The Depths of Doubt

I believe that doubt is finally a trending topic within Western Christianity. Of course, I mean it's gotten a lot of Christian media attention over the past two years or so, and it's something I am intimately acquainted with.

I was first introduced to life-altering doubt a few years ago, when I lost most of what constituted my faith. To be honest, I'm not completely sure how it happened.
Looking back, it feels like I woke up one day and just thought "I'm done" although I'm sure there was a combination of circumstances that led me there. At any rate, I concluded that God likely either didn't exist or didn't care, and this in turn led to a solid two years of feeling spiritually homeless.
It was like everything got suspended. Nothing was off limits to examine. I questioned the resurrection, the virgin birth, the inspiration of the Bible, and, well, anything related to Christianity.

During this time, I was in the middle of making a CD (which I've since released - it's on iTunes, SpotifyAmazon and pretty well every other digital music retailer). If you listen carefully, you'll hear my struggle with doubt threaded throughout the music.

I can't remember where I heard this analogy, but it's as if I had a room full of theological furniture, and it was all wearing out. I'd been patching and rearranging it for a long time. Then one day, I decided it was time to stop repairing the ripped sofas and just throw everything out. So I was left with an empty room where "Faith" used to be. I knew if I didn't act carefully, I'd fill it with anything.

I needed something authentic and real to put in there. Not that theology isn't real or authentic, it's just that if theology isn't backed by something solid, it will become one more thing to use to make yourself look justified, smart, holy, together or with it. That something solid, I discovered, was Jesus himself. Slowly but surely Jesus is becoming the actual foundation of my whole world. Not the Bible, not ideas about God, not Church, not tradition. Jesus. Oddly enough, this creates some real problems because a Christian who puts Christ as the foundation of everything, including interpreting the Bible, is going to come to some seriously different conclusions than someone who puts theology, doctrine, the bible or tradition at the foundation. The problem comes in especially because Christ often isn't the centre of the religion that bears his name.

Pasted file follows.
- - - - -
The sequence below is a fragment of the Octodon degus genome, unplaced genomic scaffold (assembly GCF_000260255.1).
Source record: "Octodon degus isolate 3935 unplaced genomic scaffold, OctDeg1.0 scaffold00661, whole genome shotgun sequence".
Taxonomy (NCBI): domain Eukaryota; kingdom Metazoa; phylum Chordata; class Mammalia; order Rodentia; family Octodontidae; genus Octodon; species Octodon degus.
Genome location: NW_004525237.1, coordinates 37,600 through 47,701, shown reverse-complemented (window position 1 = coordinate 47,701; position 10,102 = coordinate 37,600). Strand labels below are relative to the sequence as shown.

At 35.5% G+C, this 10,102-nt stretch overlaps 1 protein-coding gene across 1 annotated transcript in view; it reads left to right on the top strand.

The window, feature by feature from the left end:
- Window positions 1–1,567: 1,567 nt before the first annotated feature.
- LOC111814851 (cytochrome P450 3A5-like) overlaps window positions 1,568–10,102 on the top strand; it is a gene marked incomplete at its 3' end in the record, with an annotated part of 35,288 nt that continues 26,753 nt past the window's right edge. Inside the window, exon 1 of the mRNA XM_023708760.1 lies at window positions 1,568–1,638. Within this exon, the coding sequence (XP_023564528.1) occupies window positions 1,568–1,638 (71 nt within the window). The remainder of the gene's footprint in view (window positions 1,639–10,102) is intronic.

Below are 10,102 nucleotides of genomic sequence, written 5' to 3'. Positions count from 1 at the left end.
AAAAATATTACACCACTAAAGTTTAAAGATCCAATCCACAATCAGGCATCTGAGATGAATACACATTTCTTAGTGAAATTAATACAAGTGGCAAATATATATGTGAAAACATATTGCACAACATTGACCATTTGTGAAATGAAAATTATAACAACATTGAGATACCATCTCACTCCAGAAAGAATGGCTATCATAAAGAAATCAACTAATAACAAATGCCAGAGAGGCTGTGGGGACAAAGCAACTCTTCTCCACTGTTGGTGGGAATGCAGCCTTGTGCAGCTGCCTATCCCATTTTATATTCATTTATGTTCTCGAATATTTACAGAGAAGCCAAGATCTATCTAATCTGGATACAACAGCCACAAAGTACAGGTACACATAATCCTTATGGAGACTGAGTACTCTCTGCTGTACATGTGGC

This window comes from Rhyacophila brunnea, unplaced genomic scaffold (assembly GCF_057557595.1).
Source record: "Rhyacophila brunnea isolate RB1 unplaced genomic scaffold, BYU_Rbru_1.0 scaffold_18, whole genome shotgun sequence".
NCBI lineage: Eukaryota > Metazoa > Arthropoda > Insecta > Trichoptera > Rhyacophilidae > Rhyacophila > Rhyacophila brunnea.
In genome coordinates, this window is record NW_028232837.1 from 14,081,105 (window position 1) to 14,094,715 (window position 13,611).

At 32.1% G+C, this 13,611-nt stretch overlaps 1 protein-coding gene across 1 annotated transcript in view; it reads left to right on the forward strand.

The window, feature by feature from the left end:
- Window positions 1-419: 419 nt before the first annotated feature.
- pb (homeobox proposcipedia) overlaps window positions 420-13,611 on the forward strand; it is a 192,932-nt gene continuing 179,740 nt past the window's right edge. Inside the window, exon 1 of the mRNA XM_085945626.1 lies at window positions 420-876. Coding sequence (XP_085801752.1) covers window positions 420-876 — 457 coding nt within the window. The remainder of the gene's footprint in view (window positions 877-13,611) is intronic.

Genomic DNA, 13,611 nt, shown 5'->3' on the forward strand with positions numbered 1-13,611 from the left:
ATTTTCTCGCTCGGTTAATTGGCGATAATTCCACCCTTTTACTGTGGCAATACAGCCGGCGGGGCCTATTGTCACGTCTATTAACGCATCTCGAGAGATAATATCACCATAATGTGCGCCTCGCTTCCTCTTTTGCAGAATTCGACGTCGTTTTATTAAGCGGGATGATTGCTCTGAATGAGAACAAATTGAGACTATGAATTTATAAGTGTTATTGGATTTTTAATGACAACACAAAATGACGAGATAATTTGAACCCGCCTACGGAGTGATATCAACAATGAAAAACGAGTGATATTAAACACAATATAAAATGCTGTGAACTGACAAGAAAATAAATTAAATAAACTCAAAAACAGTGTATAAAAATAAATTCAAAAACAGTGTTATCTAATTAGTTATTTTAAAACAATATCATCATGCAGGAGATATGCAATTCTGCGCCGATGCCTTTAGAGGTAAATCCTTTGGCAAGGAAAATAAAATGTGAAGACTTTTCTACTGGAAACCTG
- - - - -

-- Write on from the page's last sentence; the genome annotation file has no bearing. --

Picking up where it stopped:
In a real way, the theological labyrinth I had built over the years was just a bunch of stuff. It was facts and figures that didn't really have any material impact on me. In fact, I would argue that for all of the theology and doctrine I learned over the years, I remained spiritually stuck throughout. No amount of Bible reading, Biblical instruction, or platitudes could get me out of that, because something inside my heart was fundamentally broken.

I came to see that I didn't need more theological furniture to arrange, I needed a foundational relationship to build. I needed not to know more things about God, but to know God as a person. The way forward for me was threefold: Doubt and pain processed within a loving community. I believe that the first two are universal human experiences. At some point, every human being on the planet doubts something central to who they think they are, and everyone who breathes will eventually experience trauma. But not everyone gets to process these things inside a loving community of people who are for you. This is where Christianity should shine, but often doesn't.

Here's how it went down for me: I first needed to doubt everything about everything I thought I knew about God. Then I needed a few of those "best worst day of my life" moments to put everything I thought I knew, even the new stuff, into perspective. I needed to be shaken up, and I can only see this in hindsight. This is hardly the stuff daydreams are made of, unless you are a terribly anxious person..

"Dear God, I would like to have my world turned upside down and the ground ripped out from under me. Yours truly, Me"

Yyyeeeaahhhh, no thanks. I think I'm good.

But the results of going through these painful moments intentionally with a few really close, solid friends yielded a much deeper more meaningful faith and trust in God than I had going in. For me, that's the point ... and I'm well aware of how upside down it seems.


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